Remote Jamming Is Latest Trend In Credit Card Theft

South Africa may be ground zero for a new trend in credit card fraud. It’s happening in gas stations, supermarket parking lots and parking stations across the country.

It’s called Remote Jamming.

Remote jamming involves criminals interfering with the signal between a vehicle’s immobilizer and the car, preventing it from locking even when the owner activates the ‘lock’ button.

Thieves Resort To New Ways To Steal Valuables From Cars

Unsuspecting drivers think they have locked their vehicle but the car remains open since the signal was jammed from their FOB. After they leave, the thieves raid the car stealing the drivers wallets and other valuables. In many cases they are after credit cards which they quickly take to retail stores and wipe out the credit limits.

Just this last week, 3 suspects were arrested trying to use stolen cards they had obtained by remote jamming victims cars at gas stations in South Africa.

A Rising Crime That Is Predominantly Popular In South Africa

Remote Jamming is rising very rapidly in South Africa.

The latest crime data from the South African Police Service (SAPS) confirms this pattern, revealing 4,513 carjackings in in just the first quarter of 2021 – on pace to hit about 16,000 annually.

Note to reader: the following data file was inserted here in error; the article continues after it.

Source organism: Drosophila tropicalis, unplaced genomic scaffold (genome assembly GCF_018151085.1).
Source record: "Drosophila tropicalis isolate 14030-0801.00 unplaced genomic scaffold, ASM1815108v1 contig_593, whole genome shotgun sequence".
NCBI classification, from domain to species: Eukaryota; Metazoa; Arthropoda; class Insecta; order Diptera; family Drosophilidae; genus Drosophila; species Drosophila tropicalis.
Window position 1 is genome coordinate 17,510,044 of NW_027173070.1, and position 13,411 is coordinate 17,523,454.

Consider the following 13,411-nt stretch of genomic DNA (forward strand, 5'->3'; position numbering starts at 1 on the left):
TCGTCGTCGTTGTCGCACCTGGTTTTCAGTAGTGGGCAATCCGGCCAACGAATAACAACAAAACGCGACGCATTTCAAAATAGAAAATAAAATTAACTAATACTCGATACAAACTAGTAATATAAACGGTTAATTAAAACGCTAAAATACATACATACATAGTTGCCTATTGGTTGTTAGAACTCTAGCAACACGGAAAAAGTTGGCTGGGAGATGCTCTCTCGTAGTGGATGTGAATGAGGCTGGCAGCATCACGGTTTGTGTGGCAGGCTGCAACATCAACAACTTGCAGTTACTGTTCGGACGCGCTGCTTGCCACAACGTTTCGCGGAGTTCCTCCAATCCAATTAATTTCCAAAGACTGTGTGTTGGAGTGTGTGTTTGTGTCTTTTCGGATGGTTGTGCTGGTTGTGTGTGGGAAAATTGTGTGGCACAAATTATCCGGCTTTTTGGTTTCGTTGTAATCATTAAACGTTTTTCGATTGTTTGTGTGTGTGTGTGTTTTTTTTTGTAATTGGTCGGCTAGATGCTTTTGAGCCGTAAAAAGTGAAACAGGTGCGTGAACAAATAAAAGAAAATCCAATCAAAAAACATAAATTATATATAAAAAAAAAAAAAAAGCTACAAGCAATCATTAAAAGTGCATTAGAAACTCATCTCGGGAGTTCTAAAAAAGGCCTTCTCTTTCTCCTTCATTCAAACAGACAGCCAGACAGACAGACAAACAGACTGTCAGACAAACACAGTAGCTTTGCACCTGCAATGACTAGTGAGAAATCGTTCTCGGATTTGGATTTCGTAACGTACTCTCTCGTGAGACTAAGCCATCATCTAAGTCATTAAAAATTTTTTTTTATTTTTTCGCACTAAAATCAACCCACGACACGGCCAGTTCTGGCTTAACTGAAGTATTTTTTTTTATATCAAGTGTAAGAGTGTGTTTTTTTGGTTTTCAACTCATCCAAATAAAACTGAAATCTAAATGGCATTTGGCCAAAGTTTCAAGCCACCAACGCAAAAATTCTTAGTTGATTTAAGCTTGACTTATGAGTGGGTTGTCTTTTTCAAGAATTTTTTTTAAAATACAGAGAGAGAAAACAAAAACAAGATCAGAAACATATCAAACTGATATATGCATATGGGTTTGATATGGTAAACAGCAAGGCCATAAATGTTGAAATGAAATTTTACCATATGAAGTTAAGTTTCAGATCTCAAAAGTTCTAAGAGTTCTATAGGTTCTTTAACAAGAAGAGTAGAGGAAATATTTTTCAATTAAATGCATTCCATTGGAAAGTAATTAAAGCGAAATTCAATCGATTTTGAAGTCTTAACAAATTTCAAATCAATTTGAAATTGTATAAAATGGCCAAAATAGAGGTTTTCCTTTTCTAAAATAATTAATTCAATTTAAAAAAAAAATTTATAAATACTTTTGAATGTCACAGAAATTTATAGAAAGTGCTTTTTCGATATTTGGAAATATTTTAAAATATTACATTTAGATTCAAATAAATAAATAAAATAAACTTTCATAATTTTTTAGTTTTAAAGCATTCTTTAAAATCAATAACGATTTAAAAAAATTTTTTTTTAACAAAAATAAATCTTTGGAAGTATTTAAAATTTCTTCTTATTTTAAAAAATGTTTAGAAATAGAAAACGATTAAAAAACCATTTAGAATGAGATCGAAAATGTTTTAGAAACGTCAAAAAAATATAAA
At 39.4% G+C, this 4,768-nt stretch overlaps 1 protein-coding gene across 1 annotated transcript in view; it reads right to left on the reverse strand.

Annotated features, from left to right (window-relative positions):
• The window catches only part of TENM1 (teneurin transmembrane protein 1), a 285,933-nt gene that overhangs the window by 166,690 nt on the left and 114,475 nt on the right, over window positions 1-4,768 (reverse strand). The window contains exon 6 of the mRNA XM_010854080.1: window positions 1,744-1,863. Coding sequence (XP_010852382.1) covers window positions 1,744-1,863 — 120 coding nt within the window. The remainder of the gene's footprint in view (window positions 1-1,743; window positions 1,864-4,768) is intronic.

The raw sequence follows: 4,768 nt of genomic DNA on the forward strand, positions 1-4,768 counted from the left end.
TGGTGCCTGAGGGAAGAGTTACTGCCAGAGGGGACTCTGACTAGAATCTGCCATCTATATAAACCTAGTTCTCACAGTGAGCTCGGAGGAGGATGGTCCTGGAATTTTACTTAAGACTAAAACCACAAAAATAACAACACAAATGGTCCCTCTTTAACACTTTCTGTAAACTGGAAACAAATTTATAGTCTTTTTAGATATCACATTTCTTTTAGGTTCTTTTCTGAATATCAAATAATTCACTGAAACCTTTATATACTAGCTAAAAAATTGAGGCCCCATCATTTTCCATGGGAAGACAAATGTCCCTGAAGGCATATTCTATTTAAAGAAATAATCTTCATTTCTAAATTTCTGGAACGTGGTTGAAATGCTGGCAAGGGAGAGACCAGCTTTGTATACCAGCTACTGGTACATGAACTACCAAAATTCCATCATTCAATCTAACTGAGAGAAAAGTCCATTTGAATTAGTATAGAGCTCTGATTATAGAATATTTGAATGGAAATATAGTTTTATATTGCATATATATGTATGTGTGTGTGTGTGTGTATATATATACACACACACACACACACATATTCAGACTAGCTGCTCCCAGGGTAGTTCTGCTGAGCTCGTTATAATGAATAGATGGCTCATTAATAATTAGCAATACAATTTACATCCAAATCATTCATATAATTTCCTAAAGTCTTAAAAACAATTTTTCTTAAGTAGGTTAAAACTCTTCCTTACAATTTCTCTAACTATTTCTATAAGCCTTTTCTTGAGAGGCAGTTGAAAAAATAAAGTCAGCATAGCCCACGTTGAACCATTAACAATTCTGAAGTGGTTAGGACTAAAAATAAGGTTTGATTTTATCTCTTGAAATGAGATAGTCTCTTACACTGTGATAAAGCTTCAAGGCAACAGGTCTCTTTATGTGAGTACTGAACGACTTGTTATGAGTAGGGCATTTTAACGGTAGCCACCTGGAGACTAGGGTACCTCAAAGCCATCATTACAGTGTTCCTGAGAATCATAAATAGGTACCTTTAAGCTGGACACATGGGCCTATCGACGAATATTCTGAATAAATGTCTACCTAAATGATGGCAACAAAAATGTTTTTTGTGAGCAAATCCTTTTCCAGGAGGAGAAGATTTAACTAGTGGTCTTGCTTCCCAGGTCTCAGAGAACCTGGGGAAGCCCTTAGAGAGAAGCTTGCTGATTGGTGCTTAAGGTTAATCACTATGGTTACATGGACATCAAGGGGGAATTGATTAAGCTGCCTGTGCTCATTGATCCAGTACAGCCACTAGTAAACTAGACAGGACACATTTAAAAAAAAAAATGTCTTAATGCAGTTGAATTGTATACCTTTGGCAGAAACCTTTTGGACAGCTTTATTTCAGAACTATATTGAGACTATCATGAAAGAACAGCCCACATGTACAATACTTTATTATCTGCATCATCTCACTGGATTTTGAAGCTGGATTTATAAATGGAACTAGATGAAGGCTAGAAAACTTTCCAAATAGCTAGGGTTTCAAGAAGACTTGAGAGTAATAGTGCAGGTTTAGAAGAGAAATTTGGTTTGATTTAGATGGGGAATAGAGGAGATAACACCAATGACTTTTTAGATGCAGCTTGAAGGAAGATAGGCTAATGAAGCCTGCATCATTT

Since there is no forced entry, drivers oftentimes don’t even realize that they are victims of a crime for many hours later, which gives the criminals hours of lead time.

The victims are often shocked that their insurance policies won’t even cover the crime because many insurance policies cite that they only cover theft in the event of forced entry.

A Device Called The RollJam Was Created By A WhiteHat Hacker

The concept of jamming a car’s FOB is not new. In fact, in 2015 WhiteHat Hacker Sammy Kamkar created a device called the Rolljam – Check it out here.

The device enables the user to intercept and store keyless entry codes for cars and garages. For a cost of about $30, it gives users unfettered access to a persons car or garage, via stolen electronic codes.

Vehicle and garage door remote controls utilize rolling codes, distinct sequences of digits that alter with every lock/unlock button press.

Rolljam intercepts each transmitted signal from a wireless key. When you press the remote’s unlock button, the device obstructs the signal while simultaneously recording it.

As you press the button once more to lock or unlock the vehicle, Rolljam acquires an unused “access my car freely” code. By pressing a button on Rolljam, the door unlocks effortlessly.

Kamkar has successfully tested this method on brands such as Toyota, Ford, Volkswagen, Nissan, Chrysler, and Fiat.

You can download his slides where he shared how he had created the device here.

Avoid Being A Victim of Remote Jamming

There are some obvious ways to avoid becoming a victim of remote jamming.

  1. Listen and watch to make sure your car lock engages after you click the button. Most vehicles have both visual and audio queues for the drivers such as flashing lights or a car horn beep.
  2. Keep your eyes open for suspicious people lurking in the parking lot or hovering around. Most of the time remote jammers operate in teams so you may see people working together
  3. Park as close to building in well lighted areas as possible. Criminals like to operate in the shadows so try to park where they don’t want you too.

This is not a crime that appears to have made its way to the US yet but better to be safe than sorry!